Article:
Clearly popular with his cast mates, Daniel appeared to be the life and soul of the party as he put on a close knit display with them in front of the cameras and enthusiastically greeted one female in attendance.
Chris Neumer speaks to up-and-coming actress Mary Elizabeth Winstead about life in Hollywood. CHRIS NEUMER: That’s when you work out the hand signals ahead of time? I’m going to preface it with this: I was talking with Josh Lucas recently.
The two touch why being mobbed on the street is bad, being vulnerable is good and why Winstead occasionally finds it necessary to think about her family being killed. MARY ELIZABETH WINSTEAD: Yeah, got to get that down. I was talking to him about acting for the screen versus acting off the screen. People kept coming up and going, “Oh Josh, I need a picture of this.” He was like, “Great, great.” Then these people would come up and smell awful and he was like, “Wow, this is great,” and he would roll his eyes when he got back.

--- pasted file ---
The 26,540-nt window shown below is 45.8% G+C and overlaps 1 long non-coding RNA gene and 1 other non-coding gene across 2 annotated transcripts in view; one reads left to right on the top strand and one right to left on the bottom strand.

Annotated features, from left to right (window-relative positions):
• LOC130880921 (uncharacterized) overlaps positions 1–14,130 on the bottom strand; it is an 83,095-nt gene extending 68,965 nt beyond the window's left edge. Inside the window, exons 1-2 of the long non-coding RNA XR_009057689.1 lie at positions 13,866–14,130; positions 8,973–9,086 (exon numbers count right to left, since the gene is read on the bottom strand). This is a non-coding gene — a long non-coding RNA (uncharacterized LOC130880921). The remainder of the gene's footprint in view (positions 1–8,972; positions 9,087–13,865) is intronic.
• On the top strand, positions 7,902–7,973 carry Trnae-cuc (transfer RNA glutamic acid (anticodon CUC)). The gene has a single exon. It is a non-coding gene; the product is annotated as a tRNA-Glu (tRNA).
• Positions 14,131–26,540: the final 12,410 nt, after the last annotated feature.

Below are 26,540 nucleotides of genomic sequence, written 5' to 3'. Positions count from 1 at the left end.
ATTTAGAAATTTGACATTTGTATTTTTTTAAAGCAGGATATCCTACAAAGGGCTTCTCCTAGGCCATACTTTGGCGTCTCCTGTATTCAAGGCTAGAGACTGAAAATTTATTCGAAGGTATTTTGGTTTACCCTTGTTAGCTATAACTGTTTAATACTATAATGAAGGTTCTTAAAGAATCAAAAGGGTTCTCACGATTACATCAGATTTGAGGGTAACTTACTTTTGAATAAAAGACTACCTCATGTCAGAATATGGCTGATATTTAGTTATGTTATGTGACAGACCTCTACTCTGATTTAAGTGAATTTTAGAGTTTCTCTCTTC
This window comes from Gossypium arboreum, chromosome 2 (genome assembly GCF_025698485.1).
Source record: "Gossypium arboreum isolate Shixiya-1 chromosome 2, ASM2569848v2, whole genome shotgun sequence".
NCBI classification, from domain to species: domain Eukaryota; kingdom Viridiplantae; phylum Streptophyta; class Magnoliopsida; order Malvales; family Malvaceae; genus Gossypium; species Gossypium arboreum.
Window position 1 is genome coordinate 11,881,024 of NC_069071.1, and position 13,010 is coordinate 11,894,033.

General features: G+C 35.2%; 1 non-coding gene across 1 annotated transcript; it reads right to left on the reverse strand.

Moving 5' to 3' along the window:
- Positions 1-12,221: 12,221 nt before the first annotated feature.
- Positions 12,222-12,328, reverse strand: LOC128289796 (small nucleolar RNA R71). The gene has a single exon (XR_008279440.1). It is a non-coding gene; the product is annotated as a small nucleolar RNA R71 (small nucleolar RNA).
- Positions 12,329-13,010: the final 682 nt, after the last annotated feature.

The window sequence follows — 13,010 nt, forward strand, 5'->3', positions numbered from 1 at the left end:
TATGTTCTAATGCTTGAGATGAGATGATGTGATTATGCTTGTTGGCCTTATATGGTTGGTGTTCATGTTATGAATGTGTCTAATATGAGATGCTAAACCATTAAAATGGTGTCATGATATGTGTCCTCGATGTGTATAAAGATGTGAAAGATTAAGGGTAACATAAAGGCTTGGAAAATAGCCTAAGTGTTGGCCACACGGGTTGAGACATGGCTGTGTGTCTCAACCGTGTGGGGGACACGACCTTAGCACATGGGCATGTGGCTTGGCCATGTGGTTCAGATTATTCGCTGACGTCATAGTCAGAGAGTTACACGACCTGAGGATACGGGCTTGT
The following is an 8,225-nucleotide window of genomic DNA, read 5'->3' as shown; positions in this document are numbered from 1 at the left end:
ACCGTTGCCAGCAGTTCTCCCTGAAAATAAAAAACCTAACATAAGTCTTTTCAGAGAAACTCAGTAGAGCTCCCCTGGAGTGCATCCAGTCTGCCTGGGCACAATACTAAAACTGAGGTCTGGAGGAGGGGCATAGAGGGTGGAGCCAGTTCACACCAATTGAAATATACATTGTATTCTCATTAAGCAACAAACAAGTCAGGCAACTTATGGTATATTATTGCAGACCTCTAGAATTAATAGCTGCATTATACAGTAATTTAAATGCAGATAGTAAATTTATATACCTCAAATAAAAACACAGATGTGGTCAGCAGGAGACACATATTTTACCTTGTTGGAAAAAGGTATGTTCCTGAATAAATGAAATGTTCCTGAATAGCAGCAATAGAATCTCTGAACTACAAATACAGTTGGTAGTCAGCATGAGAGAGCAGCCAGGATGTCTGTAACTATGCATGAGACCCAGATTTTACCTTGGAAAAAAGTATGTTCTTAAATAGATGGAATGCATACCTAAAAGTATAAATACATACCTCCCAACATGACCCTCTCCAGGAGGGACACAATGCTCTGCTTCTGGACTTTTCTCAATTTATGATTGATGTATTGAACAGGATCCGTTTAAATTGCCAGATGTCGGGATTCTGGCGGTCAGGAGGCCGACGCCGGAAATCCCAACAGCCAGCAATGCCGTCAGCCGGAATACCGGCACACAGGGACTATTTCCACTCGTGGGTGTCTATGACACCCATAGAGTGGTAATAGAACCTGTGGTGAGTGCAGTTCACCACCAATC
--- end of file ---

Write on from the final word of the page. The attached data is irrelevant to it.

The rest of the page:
You find yourself in situations where you have to put on a front, where you have to put on a happy face even if you are frustrated or annoyed.
I think actors are in those situations all the time because we are constantly being put in situations where you have to be smiling.
If you are not happy that day, you have to be nice to everyone around you if you want to get ahead. I don’t feel that I do that too much because I am a pretty happy person in general, so it comes pretty easily to me.